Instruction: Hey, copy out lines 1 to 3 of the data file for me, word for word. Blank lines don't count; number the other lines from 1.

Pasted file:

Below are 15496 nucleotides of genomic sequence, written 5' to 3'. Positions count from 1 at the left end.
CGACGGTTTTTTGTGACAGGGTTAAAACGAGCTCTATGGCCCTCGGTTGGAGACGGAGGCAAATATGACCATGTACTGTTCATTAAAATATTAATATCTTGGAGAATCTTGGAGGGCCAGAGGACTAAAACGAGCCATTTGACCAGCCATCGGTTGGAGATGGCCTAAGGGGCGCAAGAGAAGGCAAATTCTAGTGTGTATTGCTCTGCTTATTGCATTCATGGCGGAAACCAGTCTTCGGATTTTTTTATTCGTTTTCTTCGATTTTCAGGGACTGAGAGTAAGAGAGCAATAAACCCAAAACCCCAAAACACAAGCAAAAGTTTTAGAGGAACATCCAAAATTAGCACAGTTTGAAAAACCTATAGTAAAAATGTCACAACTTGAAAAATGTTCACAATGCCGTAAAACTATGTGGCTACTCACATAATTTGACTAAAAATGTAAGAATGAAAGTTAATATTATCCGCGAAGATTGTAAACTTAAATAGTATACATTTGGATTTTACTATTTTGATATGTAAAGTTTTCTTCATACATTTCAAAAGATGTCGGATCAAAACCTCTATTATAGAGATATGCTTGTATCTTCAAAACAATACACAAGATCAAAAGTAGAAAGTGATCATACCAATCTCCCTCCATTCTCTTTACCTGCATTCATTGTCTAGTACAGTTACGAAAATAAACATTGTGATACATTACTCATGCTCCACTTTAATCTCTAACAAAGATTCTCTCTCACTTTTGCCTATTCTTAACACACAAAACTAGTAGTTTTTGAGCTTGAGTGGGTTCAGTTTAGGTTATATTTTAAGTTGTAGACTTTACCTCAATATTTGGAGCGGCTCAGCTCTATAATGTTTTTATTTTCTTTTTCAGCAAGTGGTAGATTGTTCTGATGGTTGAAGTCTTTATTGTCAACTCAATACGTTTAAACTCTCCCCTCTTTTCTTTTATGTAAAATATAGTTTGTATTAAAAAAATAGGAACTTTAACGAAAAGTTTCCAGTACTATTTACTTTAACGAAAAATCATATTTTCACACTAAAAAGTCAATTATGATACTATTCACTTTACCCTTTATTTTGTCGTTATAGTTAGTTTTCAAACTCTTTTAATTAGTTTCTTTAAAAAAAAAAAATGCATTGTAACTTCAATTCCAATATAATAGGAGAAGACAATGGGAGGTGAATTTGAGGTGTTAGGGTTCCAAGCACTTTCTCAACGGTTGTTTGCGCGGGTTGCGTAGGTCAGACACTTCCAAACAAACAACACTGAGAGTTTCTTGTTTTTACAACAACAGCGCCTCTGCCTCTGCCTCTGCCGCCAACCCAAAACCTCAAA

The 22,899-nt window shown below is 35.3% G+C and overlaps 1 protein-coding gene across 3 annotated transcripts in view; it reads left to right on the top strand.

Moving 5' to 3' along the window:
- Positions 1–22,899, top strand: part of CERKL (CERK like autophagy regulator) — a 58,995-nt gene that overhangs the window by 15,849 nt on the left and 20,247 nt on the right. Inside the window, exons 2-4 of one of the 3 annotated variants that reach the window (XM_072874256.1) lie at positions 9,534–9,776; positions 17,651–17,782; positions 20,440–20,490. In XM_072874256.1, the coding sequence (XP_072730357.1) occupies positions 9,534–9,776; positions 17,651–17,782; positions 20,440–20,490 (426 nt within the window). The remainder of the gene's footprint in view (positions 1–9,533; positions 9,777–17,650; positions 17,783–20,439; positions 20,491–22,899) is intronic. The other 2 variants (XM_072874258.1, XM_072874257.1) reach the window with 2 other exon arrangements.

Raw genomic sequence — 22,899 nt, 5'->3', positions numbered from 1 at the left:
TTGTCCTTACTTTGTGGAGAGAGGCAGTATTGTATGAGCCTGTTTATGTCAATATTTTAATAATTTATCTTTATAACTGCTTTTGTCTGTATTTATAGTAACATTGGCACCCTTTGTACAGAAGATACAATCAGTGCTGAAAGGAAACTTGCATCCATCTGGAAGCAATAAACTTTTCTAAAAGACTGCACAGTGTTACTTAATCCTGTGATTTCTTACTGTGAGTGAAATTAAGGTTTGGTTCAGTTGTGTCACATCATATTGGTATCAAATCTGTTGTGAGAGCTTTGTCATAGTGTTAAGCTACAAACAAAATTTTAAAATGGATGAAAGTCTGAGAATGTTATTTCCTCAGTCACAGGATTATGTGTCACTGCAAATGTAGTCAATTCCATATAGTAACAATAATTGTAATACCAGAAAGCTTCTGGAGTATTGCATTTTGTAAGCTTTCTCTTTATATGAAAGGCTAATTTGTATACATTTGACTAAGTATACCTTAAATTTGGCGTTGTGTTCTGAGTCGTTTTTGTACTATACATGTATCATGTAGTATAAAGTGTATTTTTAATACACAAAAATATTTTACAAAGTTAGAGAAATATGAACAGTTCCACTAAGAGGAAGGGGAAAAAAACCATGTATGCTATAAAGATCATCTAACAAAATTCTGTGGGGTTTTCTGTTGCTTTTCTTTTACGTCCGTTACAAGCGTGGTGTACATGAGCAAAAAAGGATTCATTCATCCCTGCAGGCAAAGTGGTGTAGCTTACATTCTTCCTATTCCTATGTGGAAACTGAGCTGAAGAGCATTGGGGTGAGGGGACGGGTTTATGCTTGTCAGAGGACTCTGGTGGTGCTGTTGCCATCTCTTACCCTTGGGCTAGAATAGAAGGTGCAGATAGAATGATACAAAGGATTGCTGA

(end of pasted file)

Below are 15496 nucleotides of genomic sequence, written 5' to 3'. Positions count from 1 at the left end.
CGACGGTTTTTTGTGACAGGGTTAAAACGAGCTCTATGGCCCTCGGTTGGAGACGGAGGCAAATATGACCATGTACTGTTCATTAAAATATTAATATCTTGGAGAATCTTGGAGGGCCAGAGGACTAAAACGAGCCATTTGACCAGCCATCGGTTGGAGATGGCCTAAGGGGCGCAAGAGAAGGCAAATTCTAGTGTGTATTGCTCTGCTTATTGCATTCATGGCGGAAACCAGTCTTCGGATTTTTTTATTCGTTTTCTTCGATTTTCAGGGACTGAGAGTAAGAGAGCAATAAACCCAAAACCCCAAAACACAAGCAAAAGTTTTAGAGGAACATCCAAAATTAGCACAGTTTGAAAAACCTATAGTAAAAATGTCACAACTTGAAAAATGTTCACAATGCCGTAAAACTATGTGGCTACTCACATAATTTGACTAAAAATGTAAGAATGAAAGTTAATATTATCCGCGAAGATTGTAAACTTAAATAGTATACATTTGGATTTTACTATTTTGATATGTAAAGTTTTCTTCATACATTTCAAAAGATGTCGGATCAAAACCTCTATTATAGAGATATGCTTGTATCTTCAAAACAATACACAAGATCAAAAGTAGAAAGTGATCATACCAATCTCCCTCCATTCTCTTTACCTGCATTCATTGTCTAGTACAGTTACGAAAATAAACATTGTGATACATTACTCATGCTCCACTTTAATCTCTAACAAAGATTCTCTCTCACTTTTGCCTATTCTTAACACACAAAACTAGTAGTTTTTGAGCTTGAGTGGGTTCAGTTTAGGTTATATTTTAAGTTGTAGACTTTACCTCAATATTTGGAGCGGCTCAGCTCTATAATGTTTTTATTTTCTTTTTCAGCAAGTGGTAGATTGTTCTGATGGTTGAAGTCTTTATTGTCAACTCAATACGTTTAAACTCTCCCCTCTTTTCTTTTATGTAAAATATAGTTTGTATTAAAAAAATAGGAACTTTAACGAAAAGTTTCCAGTACTATTTACTTTAACGAAAAATCATATTTTCACACTAAAAAGTCAATTATGATACTATTCACTTTACCCTTTATTTTGTCGTTATAGTTAGTTTTCAAACTCTTTTAATTAGTTTCTTTAAAAAAAAAAAATGCATTGTAACTTCAATTCCAATATAATAGGAGAAGACAATGGGAGGTGAATTTGAGGTGTTAGGGTTCCAAGCACTTTCTCAACGGTTGTTTGCGCGGGTTGCGTAGGTCAGACACTTCCAAACAAACAACACTGAGAGTTTCTTGTTTTTACAACAACAGCGCCTCTGCCTCTGCCTCTGCCGCCAACCCAAAACCTCAAA

The 22,899-nt window shown below is 35.3% G+C and overlaps 1 protein-coding gene across 3 annotated transcripts in view; it reads left to right on the top strand.